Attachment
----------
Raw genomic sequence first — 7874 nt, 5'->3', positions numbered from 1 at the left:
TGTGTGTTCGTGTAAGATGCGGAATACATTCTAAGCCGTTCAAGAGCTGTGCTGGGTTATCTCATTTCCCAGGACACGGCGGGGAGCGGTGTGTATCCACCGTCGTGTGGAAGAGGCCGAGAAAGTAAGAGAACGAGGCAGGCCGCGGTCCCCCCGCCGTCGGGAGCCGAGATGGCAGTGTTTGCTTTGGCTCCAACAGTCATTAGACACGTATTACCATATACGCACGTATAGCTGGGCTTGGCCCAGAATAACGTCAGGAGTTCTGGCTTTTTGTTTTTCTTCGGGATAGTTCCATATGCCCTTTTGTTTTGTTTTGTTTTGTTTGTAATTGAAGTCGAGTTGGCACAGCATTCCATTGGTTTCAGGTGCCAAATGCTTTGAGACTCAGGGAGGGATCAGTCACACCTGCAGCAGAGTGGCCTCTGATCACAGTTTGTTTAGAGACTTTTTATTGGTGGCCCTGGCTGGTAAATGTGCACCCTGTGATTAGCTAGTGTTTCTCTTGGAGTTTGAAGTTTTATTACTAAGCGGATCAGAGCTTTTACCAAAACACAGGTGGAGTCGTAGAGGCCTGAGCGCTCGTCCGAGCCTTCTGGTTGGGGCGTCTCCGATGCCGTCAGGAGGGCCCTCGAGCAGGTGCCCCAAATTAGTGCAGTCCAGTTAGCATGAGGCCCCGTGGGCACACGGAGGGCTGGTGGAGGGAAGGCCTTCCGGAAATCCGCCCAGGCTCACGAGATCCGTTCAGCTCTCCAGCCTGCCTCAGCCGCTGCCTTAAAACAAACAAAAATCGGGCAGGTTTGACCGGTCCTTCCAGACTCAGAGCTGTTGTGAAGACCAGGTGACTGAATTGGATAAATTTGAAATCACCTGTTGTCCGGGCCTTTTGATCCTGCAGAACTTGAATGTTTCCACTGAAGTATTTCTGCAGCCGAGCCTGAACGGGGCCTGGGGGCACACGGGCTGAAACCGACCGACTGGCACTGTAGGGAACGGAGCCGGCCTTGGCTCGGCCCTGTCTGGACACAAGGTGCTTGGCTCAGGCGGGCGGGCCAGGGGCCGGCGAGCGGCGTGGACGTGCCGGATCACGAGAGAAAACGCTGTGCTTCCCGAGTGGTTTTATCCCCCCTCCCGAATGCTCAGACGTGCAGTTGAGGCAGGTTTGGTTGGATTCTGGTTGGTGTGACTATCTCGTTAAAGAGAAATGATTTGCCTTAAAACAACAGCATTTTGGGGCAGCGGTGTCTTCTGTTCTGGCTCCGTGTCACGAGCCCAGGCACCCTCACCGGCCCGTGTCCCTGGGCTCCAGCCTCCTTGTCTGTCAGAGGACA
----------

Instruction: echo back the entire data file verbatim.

Raw genomic sequence first — 7874 nt, 5'->3', positions numbered from 1 at the left:
TGTGTGTTCGTGTAAGATGCGGAATACATTCTAAGCCGTTCAAGAGCTGTGCTGGGTTATCTCATTTCCCAGGACACGGCGGGGAGCGGTGTGTATCCACCGTCGTGTGGAAGAGGCCGAGAAAGTAAGAGAACGAGGCAGGCCGCGGTCCCCCCGCCGTCGGGAGCCGAGATGGCAGTGTTTGCTTTGGCTCCAACAGTCATTAGACACGTATTACCATATACGCACGTATAGCTGGGCTTGGCCCAGAATAACGTCAGGAGTTCTGGCTTTTTGTTTTTCTTCGGGATAGTTCCATATGCCCTTTTGTTTTGTTTTGTTTTGTTTGTAATTGAAGTCGAGTTGGCACAGCATTCCATTGGTTTCAGGTGCCAAATGCTTTGAGACTCAGGGAGGGATCAGTCACACCTGCAGCAGAGTGGCCTCTGATCACAGTTTGTTTAGAGACTTTTTATTGGTGGCCCTGGCTGGTAAATGTGCACCCTGTGATTAGCTAGTGTTTCTCTTGGAGTTTGAAGTTTTATTACTAAGCGGATCAGAGCTTTTACCAAAACACAGGTGGAGTCGTAGAGGCCTGAGCGCTCGTCCGAGCCTTCTGGTTGGGGCGTCTCCGATGCCGTCAGGAGGGCCCTCGAGCAGGTGCCCCAAATTAGTGCAGTCCAGTTAGCATGAGGCCCCGTGGGCACACGGAGGGCTGGTGGAGGGAAGGCCTTCCGGAAATCCGCCCAGGCTCACGAGATCCGTTCAGCTCTCCAGCCTGCCTCAGCCGCTGCCTTAAAACAAACAAAAATCGGGCAGGTTTGACCGGTCCTTCCAGACTCAGAGCTGTTGTGAAGACCAGGTGACTGAATTGGATAAATTTGAAATCACCTGTTGTCCGGGCCTTTTGATCCTGCAGAACTTGAATGTTTCCACTGAAGTATTTCTGCAGCCGAGCCTGAACGGGGCCTGGGGGCACACGGGCTGAAACCGACCGACTGGCACTGTAGGGAACGGAGCCGGCCTTGGCTCGGCCCTGTCTGGACACAAGGTGCTTGGCTCAGGCGGGCGGGCCAGGGGCCGGCGAGCGGCGTGGACGTGCCGGATCACGAGAGAAAACGCTGTGCTTCCCGAGTGGTTTTATCCCCCCTCCCGAATGCTCAGACGTGCAGTTGAGGCAGGTTTGGTTGGATTCTGGTTGGTGTGACTATCTCGTTAAAGAGAAATGATTTGCCTTAAAACAACAGCATTTTGGGGCAGCGGTGTCTTCTGTTCTGGCTCCGTGTCACGAGCCCAGGCACCCTCACCGGCCCGTGTCCCTGGGCTCCAGCCTCCTTGTCTGTCAGAGGACA